Okay, I know what you’re thinking: “I’m in my 30s. Retirement is decades away! Why should I worry now?”
Well, no one says you have to “worry”. Just take three simple steps now, and when you do retire, you’ll be glad you took action now.
First, let’s face an undisputable fact: everyone needs money in retirement. The colloquial definition of retirement is “I don’t want to work anymore and I don’t have to, either”. But, as the old adage goes, “no ticky, no laundry”.
Fortunately, there are three straightforward actions that will allow you to hit your “golden years” in good financial shape.
Save and Invest Early
This makes perfect sense. But the trick is actually doing it. Resist the sale at the mall or the last-minute getaway travel deal that you haven’t really saved for. This first step involves self-discipline. In many ways, saving and investing for retirement is not really a problem at all. The key to succeeding is to set an intention that will not waiver in the face of temptation. Financial advisors can demonstrate how monthly savings invested conservatively and allowed to appreciate on a tax-deferred basis (RRSP) or a tax-free basis (TFSA) will grow exponentially to the point where your eyes will pop out of your head in astonishment.
But none of that will happen if you allow your intention to weaken and you take “time off” saving for your future. Here’s something to remember: no one will look after you in retirement as well as you can. No one.
The best way to create a savings strategy is to set a monthly budget. Track your expenses big and small for a couple of months. Doing this exercise will show you clearly just where your money is going and how it’s slipping through the cracks. Seal the cracks and then pay yourself first, probably the most significant step you can take to wealth accumulation. Anywhere from 3-7 percent of your net monthly income should be set aside for your investment strategy. If you can afford more, great.
Do this consistently and reap the rewards!
Take care of your health
What on earth could good health have to do with retiring in comfort – other than allow you to spend your retirement wealth? Plenty. Actuaries – the folks at insurance companies who figure out how long we’ll live– have noted an interesting fact of life: we’re all living longer. Unfortunately, we don’t always live longer in good health. When we are retired and unhealthy, our health care costs rise quickly. Forget the idea that your government health plan will take care of all your expenses. It won’t. Health plans, whether they’re government-run, group medical and dental plans through your employer or personal health plans you buy individually, are all covering less and charging more.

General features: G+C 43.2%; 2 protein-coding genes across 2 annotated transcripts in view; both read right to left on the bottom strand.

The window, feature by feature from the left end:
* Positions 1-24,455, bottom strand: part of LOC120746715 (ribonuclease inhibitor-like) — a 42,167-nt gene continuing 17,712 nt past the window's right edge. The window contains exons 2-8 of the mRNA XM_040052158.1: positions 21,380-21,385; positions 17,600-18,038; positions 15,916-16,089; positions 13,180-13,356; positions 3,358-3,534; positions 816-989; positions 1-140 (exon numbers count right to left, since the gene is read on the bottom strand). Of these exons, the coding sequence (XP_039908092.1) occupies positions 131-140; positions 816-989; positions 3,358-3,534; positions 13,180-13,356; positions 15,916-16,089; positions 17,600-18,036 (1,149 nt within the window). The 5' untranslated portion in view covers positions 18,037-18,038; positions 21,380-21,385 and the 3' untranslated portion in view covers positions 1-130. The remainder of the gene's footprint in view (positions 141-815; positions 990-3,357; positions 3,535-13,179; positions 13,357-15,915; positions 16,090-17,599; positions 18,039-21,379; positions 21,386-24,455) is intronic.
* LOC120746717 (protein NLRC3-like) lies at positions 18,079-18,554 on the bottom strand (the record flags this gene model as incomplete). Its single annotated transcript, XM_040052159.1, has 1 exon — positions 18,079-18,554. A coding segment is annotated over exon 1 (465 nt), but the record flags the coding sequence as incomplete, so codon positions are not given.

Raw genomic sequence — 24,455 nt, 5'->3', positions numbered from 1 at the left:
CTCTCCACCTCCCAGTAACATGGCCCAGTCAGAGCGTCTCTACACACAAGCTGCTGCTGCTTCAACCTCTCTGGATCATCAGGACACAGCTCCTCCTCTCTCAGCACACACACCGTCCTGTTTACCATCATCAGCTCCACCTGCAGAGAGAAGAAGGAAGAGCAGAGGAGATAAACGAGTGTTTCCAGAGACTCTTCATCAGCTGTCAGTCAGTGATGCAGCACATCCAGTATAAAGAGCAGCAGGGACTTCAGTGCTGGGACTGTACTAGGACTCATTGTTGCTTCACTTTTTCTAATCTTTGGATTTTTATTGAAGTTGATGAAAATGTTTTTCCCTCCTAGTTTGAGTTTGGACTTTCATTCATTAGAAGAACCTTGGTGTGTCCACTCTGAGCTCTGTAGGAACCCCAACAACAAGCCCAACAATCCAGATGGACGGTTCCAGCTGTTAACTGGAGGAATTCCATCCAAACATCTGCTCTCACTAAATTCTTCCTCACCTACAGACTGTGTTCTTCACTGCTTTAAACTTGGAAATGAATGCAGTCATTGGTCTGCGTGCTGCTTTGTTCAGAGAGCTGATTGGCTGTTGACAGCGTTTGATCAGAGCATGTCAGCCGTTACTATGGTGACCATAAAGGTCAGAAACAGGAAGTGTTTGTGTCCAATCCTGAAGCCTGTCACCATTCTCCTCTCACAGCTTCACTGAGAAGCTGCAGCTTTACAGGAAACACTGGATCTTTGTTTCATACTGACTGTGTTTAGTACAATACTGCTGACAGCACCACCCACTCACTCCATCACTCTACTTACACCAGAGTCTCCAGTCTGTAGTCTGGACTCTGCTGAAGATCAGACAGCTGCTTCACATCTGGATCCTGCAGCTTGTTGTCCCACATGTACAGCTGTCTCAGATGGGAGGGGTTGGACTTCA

If you encounter a health problem when you’re on a fixed income and you have to hit that RRSP for an emergency lump-sum withdrawal to pay medical expenses, you have shortened the life of that RRSP dramatically. Having a tax-free savings account (TFSA) for contingencies like this will help but you can certainly put the odds in your favour by simply living a healthy lifestyle. Makes perfect sense, right?
Sometimes, though, the dice don’t roll your way and you get seriously ill no matter how healthy you’ve been. Fortunately, there’s another way to avoid going to the retirement account. Critical illness insurance. This is a product sold by insurance companies that will provide a tax free, lump sum of money if you suffer any one of nearly two dozen serious illnesses (and some injuries) during your lifetime. You can use this money to offset out of pocket medical expenses.
I have a client in his mid-30s who ran a home renovation business. He owned critical illness insurance that I had provided to him. When he was diagnosed with a brain tumour, he had to lay off his employees and shutter his business. He also had to take a simply chemotherapy pill once a day at home. Because he took the medication outside a hospital setting, his provincial plan didn’t cover the cost: $4,000 a month!! When I handed him a cheque for $50,000 tax free, he was a very happy camper. His RRSP was intact and he didn’t have to re-finance his home.
Live within your means
So you have followed the first two steps above and done what you reasonably could to save and invest wisely for retirement. Now that you are retired, are you free to start spending like the proverbial drunken sailor? No, of course not. Your money has to last because the odds are that you will last a lot longer that you may think. When I do retirement planning for my clients, I assume they will live to the age of 90 and I base my calculations on that. You should, too. So that will require that you continue to have a budget in retirement. But this budget can allow for some fun; after all, you’re retired! Just so long as you factor the fun into the budget. Then you simply live within the confines of your budget.
There’s no rocket science behind saving for retirement. Just planning. But if you fail to plan, then you’re planning to fail.